FIGJAM
FIGJAM

Steve Williams is the best thing to happen to the world of professional golf. Without HIM, the professional golfers will not be able to play to expectation or to their capabilities. The moment he decided not to work with the golfer, their world come crashing down and destined never to win another major.


Some says Majors are held only with his permission. Some says he is the King of the jungle and Tiger and Shark are his personal pets. All we know is , he's called The One and Only "STEVE WILLIAMS"

Steve Phillips
Steve Phillips

What is the point of this article? Very shallow!

Lance
Lance

Strange. I didn't see the part about Tiger firing Steve in the interview with pgatour.com. Where does that lengthy quote came from?


It's interesting that Steve's point about the role of a caddie is to try to prevent error. While generally I agreed, I also read that to mean if the result is good due to a caddie's advice, he got the credit for it. What about advise that caused bad result? the player is to be blamed? He mentioned his regret with Raymond on the 17th hole. If he advise Raymond to aim at the pin and Raymond is not comfortable about it, the result can also be disastrous. So how do you know if your advise (or lack there of) is good or bad for the player? 

BubbaJoBubba1
BubbaJoBubba1

@tman214 ???????????? Seriously.........take an English grammar class and get back on your meds...............

JoeCabot
JoeCabot

@ShutFaceGolfSays the guy who could not wait to click on the link to the article about him.   That is why he continues to get media time.

BubbaJoBubba1
BubbaJoBubba1

@FIGJAM Do you have to breathe through your mouth when your nose is so far up Steve William's butt??????  He's a loudmouth blowhard period............the only person he loves is himself and the other caddies have absolutely no respect for him.  The sooner he's out of golf the better..........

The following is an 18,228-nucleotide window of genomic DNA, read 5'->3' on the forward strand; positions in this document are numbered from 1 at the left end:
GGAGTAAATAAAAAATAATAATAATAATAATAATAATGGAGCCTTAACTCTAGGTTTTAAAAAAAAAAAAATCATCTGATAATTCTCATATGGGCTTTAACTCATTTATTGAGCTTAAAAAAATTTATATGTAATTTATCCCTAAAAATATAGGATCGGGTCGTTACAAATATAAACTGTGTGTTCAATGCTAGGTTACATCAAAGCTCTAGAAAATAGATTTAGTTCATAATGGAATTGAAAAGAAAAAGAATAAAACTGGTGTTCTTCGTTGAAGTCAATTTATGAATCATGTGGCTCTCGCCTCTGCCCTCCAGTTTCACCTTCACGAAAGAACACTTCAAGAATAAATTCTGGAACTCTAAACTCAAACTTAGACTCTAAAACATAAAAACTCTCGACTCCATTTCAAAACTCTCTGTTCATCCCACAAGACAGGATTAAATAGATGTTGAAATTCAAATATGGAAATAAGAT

MorphySmith
MorphySmith

@FIGJAMwow. a caddy the best thing ever? not a chance. 

please tell us about the best shot Williams ever hit in a tournament.

JoeCabot
JoeCabot

@Steve Phillips So everything posted on the www has to be a deep, world changing story?  The point was to ask Steve Williams a few things about his career as likely the most famous caddie in the history of golf.

Dick Nuggets
Dick Nuggets

@BubbaJoBubba1 @tman214   You might want to enroll in those same classes Bubba.  Looks like you're having difficulties formulating sentences yourself.   

Dick Nuggets
Dick Nuggets

@MorphySmith @FIGJAM Morphy, since when has a caddie ever been expected to hit the shot?  You must not be aware of all the things they have to do to be prepared to intelligently navigate a course with greens running at 13 on the meter.  Please tell me you don't think they just sleep in, show up to the course 10 minutes before a tee time, and slug their players bag around the course while playing angry birds on their phones all day.......

BubbaJoBubba1
BubbaJoBubba1

@JoeCabot "most famous caddie in the history of golf"..............don't watch much golf do you?